Rule #1 Finance Blog

stock market basics

Moving Average Intervals

Phil Town


Posted in stock market basics

I received this note from Matt the other day, regarding the MA (Moving Average):

Hi Mr. Phil Town,

I am still baffled by using the 35 day MA (35, not 30, b/c
you can only put in 5 for the “period” if you’re using weekly
intervals) vs the 10 day MA. In my practice investments, I get
completely different signals.  For example, for CAKE, back in your book
example of the Connoley’s, if I use the 35 day MA, it tells me to NOT
sell on 3/26/03 when the other 2 tell me to sell. If I use the 10 day
MA, it tells me to sell on date 3/26/03 ( i went back in time using
your book’s example to 2/2003 to 4/2003). Also, if you are using “weekly” intervals, how does the “10 day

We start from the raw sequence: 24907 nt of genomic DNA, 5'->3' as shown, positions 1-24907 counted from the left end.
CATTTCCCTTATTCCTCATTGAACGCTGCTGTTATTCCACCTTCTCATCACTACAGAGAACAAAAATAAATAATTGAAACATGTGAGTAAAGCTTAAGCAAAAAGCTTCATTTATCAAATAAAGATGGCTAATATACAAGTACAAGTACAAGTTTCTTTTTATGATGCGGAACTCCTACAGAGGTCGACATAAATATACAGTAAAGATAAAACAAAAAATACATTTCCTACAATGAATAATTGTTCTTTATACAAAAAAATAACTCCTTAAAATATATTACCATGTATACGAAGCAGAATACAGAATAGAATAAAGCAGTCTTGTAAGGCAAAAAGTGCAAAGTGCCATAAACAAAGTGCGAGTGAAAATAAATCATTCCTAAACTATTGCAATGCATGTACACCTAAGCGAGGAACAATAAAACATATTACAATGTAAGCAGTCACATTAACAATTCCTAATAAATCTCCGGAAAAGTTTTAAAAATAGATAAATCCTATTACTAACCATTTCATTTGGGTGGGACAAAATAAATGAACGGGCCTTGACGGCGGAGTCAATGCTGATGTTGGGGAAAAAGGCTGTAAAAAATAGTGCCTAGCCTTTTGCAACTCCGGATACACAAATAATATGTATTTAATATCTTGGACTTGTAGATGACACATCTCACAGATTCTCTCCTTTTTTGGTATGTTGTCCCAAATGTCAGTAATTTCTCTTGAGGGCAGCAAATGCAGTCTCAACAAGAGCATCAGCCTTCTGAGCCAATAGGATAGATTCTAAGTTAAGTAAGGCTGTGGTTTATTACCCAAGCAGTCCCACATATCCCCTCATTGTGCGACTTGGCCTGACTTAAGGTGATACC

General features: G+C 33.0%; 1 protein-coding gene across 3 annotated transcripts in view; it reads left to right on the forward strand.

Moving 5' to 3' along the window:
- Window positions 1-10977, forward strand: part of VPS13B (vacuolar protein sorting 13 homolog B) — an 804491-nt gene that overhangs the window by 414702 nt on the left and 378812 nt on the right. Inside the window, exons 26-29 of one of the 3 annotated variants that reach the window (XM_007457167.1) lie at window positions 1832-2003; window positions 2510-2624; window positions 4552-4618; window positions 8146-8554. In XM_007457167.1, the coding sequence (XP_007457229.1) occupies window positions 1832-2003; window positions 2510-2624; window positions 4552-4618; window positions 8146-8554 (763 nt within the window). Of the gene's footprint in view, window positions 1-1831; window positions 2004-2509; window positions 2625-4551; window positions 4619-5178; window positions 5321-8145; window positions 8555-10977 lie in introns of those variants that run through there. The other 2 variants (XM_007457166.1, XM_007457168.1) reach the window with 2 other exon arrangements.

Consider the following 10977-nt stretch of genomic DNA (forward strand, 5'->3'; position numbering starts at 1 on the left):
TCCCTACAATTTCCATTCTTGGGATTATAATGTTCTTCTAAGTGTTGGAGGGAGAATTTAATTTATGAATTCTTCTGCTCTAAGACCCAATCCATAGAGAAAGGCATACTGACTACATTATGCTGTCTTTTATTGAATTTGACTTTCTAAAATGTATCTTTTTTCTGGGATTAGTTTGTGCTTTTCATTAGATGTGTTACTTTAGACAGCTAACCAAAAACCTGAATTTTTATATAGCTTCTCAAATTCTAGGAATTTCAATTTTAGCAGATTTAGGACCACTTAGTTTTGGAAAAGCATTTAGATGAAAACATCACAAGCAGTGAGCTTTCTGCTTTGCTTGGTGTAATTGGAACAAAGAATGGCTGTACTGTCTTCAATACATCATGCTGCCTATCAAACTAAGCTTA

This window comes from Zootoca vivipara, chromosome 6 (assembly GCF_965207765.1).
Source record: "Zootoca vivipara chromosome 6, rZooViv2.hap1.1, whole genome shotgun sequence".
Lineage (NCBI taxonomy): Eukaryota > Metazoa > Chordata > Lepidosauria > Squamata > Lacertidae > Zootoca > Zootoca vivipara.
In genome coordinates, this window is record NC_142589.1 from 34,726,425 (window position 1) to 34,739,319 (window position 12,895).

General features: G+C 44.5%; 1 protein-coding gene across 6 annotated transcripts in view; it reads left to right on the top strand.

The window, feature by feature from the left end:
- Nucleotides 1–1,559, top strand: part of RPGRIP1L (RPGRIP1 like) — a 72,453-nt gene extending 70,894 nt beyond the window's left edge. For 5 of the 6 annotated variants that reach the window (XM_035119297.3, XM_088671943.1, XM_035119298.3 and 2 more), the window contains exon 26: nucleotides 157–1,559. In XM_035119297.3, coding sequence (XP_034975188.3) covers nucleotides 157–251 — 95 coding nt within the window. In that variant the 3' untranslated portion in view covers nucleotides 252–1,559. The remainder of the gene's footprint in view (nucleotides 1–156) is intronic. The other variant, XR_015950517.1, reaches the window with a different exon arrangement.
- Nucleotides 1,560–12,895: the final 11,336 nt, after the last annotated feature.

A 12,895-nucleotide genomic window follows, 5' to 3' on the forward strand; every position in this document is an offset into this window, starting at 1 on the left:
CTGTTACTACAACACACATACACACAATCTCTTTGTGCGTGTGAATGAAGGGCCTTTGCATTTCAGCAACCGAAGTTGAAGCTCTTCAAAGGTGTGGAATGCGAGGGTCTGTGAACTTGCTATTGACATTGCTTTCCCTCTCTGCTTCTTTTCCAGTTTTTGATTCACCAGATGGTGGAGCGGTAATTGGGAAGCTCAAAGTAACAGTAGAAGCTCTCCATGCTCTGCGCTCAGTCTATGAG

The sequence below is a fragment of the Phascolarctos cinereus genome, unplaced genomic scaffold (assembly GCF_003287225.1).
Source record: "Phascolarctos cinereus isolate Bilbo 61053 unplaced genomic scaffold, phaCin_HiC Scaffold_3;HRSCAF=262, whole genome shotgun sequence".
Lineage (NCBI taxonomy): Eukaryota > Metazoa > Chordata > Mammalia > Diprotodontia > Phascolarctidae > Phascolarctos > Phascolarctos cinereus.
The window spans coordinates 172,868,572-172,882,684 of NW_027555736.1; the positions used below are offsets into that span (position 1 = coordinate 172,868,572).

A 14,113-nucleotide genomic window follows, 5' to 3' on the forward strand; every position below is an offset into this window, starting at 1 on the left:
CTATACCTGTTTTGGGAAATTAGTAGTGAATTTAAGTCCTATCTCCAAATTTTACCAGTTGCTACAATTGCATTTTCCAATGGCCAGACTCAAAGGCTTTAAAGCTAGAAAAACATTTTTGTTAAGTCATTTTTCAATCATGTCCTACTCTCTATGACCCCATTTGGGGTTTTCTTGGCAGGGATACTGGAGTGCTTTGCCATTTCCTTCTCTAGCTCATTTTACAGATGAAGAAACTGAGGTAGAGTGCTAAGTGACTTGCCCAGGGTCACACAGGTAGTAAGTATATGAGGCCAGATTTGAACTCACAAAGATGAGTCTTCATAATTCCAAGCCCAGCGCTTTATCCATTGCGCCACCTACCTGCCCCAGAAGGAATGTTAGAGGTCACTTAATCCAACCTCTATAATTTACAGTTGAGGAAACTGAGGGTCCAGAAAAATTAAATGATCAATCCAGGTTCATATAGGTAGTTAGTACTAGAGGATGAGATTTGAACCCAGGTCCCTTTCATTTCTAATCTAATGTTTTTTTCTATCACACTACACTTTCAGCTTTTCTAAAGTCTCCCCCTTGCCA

MA” sync.  This exact issue wasn’t addressed previousy, but rather, we
taked about the other tools being synced.  I’m specifically asking
about the MA sync.  thanks.


Hi Matt,

Using the weekly intervals is going to give you totally
different results.  The way these tools all work is off of specific
periods based on whatever the chart is that you are using.

Think of the Tools as Insurance

Phil Town


Posted in stock market basics

Heath wrote in the other day, in response to my NTRI post:

I guess out of ignorance, I did not consider the volatility of the stock. I was concerned more about meaning, moat, big 5 numbers, debt and MOS. My next focus was an entry point into the stock. I waited for a strong move up according to the indicators. That’s when I bought in. I had been watching several stocks for a while and none of them had moved 12% in one day. It just caught me off guard. I have to work. I can’t watch my stocks every minute of the day. I’ll take your advice and use stop limits moving forward. I am a beginner investor in every sense of the word. I don’t know anything outside what I read in Phil’s book.